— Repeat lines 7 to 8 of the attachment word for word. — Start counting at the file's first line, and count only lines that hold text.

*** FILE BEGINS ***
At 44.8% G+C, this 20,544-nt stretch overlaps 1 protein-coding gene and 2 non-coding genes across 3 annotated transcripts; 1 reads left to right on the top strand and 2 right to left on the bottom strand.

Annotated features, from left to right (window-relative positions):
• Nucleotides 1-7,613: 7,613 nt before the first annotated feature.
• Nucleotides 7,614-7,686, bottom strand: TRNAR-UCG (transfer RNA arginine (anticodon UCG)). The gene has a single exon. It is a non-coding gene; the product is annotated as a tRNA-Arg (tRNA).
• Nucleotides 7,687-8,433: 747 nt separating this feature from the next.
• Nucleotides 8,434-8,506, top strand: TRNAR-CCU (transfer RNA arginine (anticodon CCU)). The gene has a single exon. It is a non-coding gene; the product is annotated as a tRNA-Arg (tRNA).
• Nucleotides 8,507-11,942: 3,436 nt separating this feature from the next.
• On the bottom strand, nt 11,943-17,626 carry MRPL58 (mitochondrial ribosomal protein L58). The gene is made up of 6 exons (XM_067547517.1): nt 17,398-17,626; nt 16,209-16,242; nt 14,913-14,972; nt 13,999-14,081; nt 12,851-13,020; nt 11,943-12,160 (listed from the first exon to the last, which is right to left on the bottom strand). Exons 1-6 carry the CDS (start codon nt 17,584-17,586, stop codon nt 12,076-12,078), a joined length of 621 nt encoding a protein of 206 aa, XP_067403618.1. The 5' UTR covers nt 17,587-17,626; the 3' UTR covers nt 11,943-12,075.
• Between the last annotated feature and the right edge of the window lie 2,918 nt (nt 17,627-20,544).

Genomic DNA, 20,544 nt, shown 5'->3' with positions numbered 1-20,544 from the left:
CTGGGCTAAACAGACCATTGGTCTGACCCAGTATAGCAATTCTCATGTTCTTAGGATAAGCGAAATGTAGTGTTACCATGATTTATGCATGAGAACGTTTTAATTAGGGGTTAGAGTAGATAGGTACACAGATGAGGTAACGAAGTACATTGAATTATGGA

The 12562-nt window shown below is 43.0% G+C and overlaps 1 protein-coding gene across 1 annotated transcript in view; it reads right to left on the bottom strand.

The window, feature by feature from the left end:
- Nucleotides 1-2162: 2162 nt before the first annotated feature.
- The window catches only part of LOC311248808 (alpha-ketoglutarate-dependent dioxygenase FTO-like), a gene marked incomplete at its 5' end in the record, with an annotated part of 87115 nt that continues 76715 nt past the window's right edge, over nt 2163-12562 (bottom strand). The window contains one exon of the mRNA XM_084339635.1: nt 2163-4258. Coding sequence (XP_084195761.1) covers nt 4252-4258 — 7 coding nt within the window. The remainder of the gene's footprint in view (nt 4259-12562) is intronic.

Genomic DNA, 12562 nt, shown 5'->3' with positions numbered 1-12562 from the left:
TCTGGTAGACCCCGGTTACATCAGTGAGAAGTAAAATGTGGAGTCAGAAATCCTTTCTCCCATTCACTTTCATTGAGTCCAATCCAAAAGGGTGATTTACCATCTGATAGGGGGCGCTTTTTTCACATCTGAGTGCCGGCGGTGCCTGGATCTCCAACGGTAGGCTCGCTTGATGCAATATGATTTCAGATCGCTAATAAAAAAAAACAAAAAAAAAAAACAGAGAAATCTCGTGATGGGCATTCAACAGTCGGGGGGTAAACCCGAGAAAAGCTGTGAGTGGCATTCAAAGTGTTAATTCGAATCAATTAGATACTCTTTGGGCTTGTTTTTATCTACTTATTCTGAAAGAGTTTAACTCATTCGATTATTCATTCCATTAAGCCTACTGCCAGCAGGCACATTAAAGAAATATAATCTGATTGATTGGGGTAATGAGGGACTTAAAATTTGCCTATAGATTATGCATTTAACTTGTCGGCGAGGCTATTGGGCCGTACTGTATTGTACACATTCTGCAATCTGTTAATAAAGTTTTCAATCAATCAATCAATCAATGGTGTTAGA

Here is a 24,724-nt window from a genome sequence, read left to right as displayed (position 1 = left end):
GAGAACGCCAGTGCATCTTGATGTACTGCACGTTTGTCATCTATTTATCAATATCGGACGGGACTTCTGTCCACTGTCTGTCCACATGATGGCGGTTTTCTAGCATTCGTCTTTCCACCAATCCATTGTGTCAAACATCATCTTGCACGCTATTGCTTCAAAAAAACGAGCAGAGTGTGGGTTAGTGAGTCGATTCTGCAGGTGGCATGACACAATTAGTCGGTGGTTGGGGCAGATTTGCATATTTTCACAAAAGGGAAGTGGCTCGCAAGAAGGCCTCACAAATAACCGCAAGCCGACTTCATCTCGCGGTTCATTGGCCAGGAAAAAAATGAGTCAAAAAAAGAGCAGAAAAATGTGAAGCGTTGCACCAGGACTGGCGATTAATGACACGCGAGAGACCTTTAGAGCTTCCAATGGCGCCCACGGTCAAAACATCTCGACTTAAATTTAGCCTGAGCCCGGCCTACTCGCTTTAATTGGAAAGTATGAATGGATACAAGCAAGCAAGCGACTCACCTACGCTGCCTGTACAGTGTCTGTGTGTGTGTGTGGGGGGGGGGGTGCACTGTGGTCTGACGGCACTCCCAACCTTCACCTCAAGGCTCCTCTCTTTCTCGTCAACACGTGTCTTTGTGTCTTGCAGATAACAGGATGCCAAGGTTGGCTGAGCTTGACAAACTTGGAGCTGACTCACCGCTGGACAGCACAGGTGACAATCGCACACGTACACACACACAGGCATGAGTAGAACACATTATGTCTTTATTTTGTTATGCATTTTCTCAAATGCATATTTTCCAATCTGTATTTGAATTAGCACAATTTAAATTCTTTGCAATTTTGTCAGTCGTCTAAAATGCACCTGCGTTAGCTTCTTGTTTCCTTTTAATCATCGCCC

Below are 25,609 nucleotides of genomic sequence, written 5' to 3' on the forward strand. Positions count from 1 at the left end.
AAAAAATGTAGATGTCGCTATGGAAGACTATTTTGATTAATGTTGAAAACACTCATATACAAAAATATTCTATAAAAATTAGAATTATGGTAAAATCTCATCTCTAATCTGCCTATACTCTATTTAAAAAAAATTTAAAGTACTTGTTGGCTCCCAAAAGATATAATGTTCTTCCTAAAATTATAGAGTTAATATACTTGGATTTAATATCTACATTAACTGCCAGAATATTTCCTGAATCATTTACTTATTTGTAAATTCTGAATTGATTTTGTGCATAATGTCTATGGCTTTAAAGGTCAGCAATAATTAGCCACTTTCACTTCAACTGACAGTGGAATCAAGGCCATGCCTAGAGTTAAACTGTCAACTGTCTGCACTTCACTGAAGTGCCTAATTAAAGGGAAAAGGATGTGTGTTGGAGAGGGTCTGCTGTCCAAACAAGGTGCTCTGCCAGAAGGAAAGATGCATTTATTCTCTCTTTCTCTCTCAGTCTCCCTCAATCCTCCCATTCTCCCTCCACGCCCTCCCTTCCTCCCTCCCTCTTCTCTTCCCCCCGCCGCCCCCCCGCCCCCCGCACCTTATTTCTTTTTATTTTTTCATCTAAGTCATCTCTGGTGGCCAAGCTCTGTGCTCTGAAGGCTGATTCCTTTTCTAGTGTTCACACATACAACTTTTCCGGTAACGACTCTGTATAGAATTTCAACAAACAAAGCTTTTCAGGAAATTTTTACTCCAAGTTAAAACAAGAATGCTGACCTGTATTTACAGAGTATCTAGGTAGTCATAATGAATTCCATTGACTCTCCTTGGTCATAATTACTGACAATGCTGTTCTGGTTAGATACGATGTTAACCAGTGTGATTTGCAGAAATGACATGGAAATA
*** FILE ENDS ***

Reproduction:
• Nucleotides 8,507-11,942: 3,436 nt separating this feature from the next.
• On the bottom strand, nt 11,943-17,626 carry MRPL58 (mitochondrial ribosomal protein L58). The gene is made up of 6 exons (XM_067547517.1): nt 17,398-17,626; nt 16,209-16,242; nt 14,913-14,972; nt 13,999-14,081; nt 12,851-13,020; nt 11,943-12,160 (listed from the first exon to the last, which is right to left on the bottom strand). Exons 1-6 carry the CDS (start codon nt 17,584-17,586, stop codon nt 12,076-12,078), a joined length of 621 nt encoding a protein of 206 aa, XP_067403618.1. The 5' UTR covers nt 17,587-17,626; the 3' UTR covers nt 11,943-12,075.